Early Stage Researcher
Ove-Arup & Partners (Ireland)

Project 2: Reduction of uncertainty in assessing concrete strength of existing structures

Click on the icons for Shah Nur’s email, blog and Linkedin profile

Research Interests:

Structural Concrete; Concrete behaviour

Biography:

After achieving the Bachelor of Science in Civil Engineering at Bangladesh University of Engineering and Technology in 2014, he has been working in the field of structural assessment and retrofitting work of existing building in Bangladesh. Here, concrete property assessment is the most difficult part of the work. In his undergraduate program, he has completed a thesis work on the concrete strength assessment using the recycled coarse aggregate materials. Use of a percentage of recycled coarse aggregate in concrete preparation was found to be okay in the context of Bangladesh. He joined TRUSS ITN in November 2015.

His interest in concrete and its properties led him to work on the reduction of uncertainty of concrete strength assessment of existing building.

Research Outputs:

Publications in TRUSS

With more emphasis on reusing and extending the life of structures, it often becomes necessary to assess the capacity of existing concrete structures. One major component of this assessment relates to the concrete strength. Ideally such assessment is carried out without damaging the concrete of the structure. The currently available methods for assessing in-situ concrete strength as a part of capacity evaluation of the existing structures can be broadly divided into two groups. One group of tests is completely non-destructive. The other group is partially destructive where limited damage to the surface is caused by the tests. For the strength evaluation of existing concrete, methods such as surface hardness test, ultrasonic pulse velocity test, penetration resistance test and maturity test fall under the non-destructive category. Partially destructive tests include pull out test, CAPO test, pull off test and break off test. This paper critically evaluates and analyses the applicability and limitations of the methods used for evaluating concrete strength in existing structures. Most methods for strength evaluation are found to measure a certain property such as elasticity, density, tensile strength or hardness of concrete and then relate the measured value to compressive strength. Studies on these methods show a wide variation in the correlations between estimated and predicted compressive strength. Partially destructive methods are noted to provide correlations with good consistency between estimated and predicted compressive strength.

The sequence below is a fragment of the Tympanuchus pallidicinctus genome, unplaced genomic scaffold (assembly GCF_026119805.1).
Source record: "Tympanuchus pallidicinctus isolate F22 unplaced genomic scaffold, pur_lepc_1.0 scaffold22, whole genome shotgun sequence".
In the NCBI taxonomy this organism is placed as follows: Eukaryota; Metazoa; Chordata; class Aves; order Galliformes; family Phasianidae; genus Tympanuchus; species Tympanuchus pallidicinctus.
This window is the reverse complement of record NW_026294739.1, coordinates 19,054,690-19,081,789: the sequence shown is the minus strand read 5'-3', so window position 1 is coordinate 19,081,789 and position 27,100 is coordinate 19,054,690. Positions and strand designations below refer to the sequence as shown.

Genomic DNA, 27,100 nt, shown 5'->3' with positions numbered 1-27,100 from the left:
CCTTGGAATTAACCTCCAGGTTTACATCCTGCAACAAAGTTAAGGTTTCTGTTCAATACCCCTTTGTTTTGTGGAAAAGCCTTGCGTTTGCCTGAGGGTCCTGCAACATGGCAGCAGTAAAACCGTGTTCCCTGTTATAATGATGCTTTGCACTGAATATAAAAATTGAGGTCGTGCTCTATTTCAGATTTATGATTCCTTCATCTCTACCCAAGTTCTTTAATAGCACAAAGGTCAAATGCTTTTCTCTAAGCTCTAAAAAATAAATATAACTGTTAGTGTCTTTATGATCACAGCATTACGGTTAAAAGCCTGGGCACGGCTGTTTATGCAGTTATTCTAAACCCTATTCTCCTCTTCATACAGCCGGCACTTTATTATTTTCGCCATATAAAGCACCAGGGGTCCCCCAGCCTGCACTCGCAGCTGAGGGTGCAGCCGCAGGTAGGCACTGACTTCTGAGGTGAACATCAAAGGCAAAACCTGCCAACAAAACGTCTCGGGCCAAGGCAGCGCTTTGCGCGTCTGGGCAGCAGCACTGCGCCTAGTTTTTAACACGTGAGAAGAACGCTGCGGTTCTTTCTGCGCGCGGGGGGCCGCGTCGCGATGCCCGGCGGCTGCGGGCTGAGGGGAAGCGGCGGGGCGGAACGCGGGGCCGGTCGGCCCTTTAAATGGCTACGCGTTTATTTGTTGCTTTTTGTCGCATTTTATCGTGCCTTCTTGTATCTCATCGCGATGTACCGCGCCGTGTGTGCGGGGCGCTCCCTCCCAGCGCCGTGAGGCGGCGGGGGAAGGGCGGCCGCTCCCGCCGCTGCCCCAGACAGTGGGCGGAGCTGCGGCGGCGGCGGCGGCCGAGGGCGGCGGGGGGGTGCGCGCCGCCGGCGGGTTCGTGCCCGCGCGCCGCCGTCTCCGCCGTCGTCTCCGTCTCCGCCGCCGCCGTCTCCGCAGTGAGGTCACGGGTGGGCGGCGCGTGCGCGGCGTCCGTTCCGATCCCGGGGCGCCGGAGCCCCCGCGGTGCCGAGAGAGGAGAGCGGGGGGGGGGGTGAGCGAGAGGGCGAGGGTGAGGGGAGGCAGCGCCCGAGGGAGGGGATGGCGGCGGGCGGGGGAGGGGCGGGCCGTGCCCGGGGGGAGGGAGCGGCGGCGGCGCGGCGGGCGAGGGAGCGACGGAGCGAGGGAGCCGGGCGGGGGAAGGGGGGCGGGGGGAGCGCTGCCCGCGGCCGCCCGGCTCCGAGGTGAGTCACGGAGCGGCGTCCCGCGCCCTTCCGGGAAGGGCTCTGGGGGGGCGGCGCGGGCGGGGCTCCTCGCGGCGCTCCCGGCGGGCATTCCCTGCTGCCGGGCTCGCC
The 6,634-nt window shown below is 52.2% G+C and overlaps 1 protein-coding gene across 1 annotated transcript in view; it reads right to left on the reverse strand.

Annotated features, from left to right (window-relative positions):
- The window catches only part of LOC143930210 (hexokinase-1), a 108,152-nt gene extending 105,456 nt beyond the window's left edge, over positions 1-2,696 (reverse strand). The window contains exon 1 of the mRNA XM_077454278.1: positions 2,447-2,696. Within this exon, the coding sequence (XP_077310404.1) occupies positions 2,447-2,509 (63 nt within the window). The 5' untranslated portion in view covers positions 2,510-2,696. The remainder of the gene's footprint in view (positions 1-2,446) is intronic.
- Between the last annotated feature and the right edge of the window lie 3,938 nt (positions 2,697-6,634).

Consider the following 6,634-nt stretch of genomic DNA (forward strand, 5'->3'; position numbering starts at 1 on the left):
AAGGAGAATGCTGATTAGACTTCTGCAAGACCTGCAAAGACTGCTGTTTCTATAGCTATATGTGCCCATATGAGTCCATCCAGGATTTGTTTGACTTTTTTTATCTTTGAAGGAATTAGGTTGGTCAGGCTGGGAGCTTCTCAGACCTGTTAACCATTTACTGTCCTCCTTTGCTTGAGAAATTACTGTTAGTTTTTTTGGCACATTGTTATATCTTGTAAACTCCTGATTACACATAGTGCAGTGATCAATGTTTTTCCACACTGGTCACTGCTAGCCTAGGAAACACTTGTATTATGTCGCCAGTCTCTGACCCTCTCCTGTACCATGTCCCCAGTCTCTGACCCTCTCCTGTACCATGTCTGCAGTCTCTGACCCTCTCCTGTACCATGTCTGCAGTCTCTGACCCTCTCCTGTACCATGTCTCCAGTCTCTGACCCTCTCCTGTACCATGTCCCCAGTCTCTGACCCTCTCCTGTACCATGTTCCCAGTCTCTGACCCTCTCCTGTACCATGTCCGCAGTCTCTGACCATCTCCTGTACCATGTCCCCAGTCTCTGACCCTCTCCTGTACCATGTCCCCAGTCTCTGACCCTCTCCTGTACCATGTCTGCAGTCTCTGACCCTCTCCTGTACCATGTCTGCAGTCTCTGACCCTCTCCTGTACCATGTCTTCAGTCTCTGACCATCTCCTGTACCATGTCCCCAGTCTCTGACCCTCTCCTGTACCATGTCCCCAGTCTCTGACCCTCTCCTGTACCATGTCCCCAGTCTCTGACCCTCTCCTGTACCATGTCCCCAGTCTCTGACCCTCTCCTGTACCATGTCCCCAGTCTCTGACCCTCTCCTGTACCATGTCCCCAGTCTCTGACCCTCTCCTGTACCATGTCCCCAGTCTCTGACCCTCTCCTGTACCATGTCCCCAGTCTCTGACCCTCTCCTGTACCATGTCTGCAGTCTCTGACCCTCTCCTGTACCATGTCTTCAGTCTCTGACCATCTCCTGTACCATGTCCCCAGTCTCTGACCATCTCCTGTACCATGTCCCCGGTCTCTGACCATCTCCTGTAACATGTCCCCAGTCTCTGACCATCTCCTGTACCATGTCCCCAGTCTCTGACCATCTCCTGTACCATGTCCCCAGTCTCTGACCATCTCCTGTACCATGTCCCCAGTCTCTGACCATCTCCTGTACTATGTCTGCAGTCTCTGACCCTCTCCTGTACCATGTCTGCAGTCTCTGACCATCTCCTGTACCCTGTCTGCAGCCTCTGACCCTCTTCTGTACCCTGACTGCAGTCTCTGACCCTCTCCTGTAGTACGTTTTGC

Link to full text in repository